Kansas coach Turner Gill talks to reporters following the Jayhawks' 47-17 loss to Oklahoma on Oct. 15, 2011.
It sounds absurd to talk about a football team taking a step forward on a night in which it allowed 610 yards and 47 points, a night in which it had one second-half first down and lost by 30 points, but the fact is Kansas University looked significantly better Saturday in a 47-17 loss to Oklahoma in Memorial Stadium.
For this night at least, with the nation’s No. 3 team in town, the Jayhawks did nothing to be mistaken for a punching bag, nothing to qualify as a punch line in a joke about ineptitude.
“Only thing I can say is, I love my defense, and I love this team, and we fought,” senior inside linebacker Steven Johnson said. “After this game, I’m walking out of here with my head held high because we got a lot better.”
He’s right about that. The defense, particularly in the red zone, performed far better than it had in losses to Georgia Tech, Texas Tech and Oklahoma State.
Johnson was in on 13 tackles, one for a three-yard loss, and made an impressive interception. More teammates than usual brought the same intensity and passion on this night.
When Johnson talks about this team, 2-4 overall and 0-3 in the Big 12, he makes his coach, Turner Gill, sound like a pessimist by comparison. Johnson gets carried away. Before the losses began to mount he talked about winning a national championship and then about winning a Big 12 title. In short, he believes.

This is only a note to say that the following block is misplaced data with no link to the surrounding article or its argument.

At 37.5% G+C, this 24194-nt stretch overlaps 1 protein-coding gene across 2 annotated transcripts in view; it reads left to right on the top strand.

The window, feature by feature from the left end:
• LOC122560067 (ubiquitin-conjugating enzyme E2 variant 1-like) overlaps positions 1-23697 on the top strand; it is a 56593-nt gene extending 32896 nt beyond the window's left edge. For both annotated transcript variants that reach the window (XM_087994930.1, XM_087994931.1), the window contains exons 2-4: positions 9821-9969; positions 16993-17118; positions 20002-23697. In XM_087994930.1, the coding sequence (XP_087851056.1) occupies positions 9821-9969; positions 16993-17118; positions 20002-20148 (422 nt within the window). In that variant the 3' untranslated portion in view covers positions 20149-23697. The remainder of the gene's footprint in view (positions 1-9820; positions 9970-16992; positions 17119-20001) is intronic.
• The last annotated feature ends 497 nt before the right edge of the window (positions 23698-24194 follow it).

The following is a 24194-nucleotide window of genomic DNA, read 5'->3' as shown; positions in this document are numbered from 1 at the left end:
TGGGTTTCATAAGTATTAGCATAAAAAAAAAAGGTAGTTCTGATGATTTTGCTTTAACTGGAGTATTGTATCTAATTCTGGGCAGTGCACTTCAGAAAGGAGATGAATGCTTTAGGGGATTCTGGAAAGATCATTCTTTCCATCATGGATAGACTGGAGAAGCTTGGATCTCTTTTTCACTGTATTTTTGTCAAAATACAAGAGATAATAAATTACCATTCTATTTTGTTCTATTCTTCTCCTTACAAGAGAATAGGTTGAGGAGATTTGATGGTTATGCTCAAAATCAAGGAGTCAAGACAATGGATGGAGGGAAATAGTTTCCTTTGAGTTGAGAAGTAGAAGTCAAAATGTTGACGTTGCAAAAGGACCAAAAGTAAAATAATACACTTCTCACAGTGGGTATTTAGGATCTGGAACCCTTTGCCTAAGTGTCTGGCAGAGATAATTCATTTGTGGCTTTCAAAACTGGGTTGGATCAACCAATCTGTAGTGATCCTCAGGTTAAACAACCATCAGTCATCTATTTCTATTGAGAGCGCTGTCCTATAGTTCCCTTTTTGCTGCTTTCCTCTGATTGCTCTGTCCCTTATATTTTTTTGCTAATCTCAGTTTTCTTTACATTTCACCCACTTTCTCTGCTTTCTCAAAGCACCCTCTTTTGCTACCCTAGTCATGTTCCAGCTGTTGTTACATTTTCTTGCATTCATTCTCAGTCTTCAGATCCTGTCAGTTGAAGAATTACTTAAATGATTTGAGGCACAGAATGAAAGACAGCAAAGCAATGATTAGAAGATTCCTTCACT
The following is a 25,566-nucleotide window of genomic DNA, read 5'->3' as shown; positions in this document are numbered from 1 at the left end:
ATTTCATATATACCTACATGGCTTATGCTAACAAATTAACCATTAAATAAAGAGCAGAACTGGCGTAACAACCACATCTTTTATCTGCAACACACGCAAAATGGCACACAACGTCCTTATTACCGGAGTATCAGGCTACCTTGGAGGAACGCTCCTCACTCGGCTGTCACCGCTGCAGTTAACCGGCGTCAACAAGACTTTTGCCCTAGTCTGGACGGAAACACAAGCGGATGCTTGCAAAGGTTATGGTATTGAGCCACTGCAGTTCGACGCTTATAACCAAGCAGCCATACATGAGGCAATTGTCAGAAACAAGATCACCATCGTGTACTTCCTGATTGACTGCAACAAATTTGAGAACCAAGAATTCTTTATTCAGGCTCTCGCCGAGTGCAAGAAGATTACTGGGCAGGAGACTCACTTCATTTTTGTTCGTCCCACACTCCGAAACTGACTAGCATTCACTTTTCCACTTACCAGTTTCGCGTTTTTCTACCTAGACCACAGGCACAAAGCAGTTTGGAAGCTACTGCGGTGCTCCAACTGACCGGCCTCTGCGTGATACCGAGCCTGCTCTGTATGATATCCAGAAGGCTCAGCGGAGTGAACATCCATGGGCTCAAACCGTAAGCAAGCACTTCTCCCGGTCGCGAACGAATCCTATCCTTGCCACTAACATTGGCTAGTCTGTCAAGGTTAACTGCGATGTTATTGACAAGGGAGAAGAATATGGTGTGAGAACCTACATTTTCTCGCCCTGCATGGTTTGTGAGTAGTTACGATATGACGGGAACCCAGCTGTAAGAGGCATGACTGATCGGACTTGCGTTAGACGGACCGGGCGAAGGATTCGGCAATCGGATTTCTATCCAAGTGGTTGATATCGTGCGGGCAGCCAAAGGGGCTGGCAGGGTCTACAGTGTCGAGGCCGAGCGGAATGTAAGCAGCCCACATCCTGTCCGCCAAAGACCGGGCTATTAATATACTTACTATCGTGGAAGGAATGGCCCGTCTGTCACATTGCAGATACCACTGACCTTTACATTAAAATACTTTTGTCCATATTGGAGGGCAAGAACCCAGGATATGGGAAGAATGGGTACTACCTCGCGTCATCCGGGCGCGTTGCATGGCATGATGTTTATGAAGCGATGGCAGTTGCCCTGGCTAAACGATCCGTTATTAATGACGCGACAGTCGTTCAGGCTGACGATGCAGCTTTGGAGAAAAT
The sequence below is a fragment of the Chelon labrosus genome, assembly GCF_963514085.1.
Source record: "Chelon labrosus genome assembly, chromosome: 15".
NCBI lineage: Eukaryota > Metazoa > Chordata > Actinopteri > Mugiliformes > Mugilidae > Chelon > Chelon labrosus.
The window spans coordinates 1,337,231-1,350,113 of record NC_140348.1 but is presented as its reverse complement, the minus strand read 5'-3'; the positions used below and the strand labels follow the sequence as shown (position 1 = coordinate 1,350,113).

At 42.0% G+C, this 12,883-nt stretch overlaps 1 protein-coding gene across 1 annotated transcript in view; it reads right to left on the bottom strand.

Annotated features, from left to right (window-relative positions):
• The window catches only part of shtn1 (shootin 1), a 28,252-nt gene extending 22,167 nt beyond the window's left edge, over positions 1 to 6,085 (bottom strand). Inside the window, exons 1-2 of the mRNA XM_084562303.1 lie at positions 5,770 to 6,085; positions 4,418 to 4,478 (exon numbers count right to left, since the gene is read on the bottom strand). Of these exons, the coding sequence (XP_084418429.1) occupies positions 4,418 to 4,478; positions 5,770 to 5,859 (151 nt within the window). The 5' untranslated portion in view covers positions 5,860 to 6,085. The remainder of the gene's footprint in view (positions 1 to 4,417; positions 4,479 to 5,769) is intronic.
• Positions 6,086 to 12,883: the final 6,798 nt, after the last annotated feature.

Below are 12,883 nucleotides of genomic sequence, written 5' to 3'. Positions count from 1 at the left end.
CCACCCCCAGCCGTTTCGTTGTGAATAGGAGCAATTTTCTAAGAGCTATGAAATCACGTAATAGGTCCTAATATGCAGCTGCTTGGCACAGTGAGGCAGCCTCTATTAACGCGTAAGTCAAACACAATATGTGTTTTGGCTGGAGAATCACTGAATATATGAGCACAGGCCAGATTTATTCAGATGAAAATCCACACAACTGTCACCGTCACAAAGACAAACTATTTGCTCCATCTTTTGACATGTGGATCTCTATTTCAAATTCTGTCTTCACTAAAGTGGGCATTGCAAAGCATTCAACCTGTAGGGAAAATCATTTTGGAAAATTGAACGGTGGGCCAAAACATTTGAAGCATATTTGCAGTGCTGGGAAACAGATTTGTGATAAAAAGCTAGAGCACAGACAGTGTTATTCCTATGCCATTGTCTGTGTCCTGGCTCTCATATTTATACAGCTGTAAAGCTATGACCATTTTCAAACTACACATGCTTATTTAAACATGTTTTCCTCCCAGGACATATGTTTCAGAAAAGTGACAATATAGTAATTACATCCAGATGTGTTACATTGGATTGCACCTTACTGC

“After the game, when we talked as a defense, we felt as though, hey, we shouldn’t lose any more games,” Johnson said.
That, of course, is fantasy-based talk. But the way Kansas competed in the first half, trailing just 27-17, the chance of winning a Big 12 game took on a more realistic feel.
The defense, put in a better position by the coaching staff because things were simplified, looked faster.
Inside linebacker Darius Willis, the transfer from Buffalo, stood out, as did safety Bradley McDougald and outside linebacker Toben Opurum.
True freshmen mixed in — linebacker Collin Garrett and safety Victor Simmons also played a part in the defense having a sleeker look.
Sure, Oklahoma wide receiver Ryan Broyles had a Heisman Trophy-like night, but he’s a cut above anybody KU has on its roster, and the mix of a stale pass rush, an Isiah Barfield misstep here and there and the fresh arm of Landry Jones made that a combustible mix that won’t occur every week.
Gill, disappointed because “a loss is a loss,” acknowledged improvement. Defensive coordinator Vic Shealy wasn’t doing backflips, which is a good thing because the way his year has gone he might get hurt if he tried that.
“I don’t know if we played that good,” Shealy said. “You give up 600 yards and 47 points, that’s not a standard that makes you feel good.”
Still, one week after Kansas allowed eight first-half touchdowns on Oklahoma State’s eight first-half possessions, the difference was easy to see.
“I thought we made more plays,” Shealy said. “Until the last two scoring drives, third down was better.”
And for a half, the running game shined against a defense that held Florida State to 27 rushing yards and Texas to 36.
Freshmen Darrian Miller, he of the phenomenal balance, and Tony Pierson, such a burner, helped James Sims in giving KU 168 first-half rushing yards. The Sooners dominated the line of scrimmage in the second half, and Kansas regressed to a final total of 144 rushing yards for the night.
Still, as 30-point losses go, this wasn’t a bad one.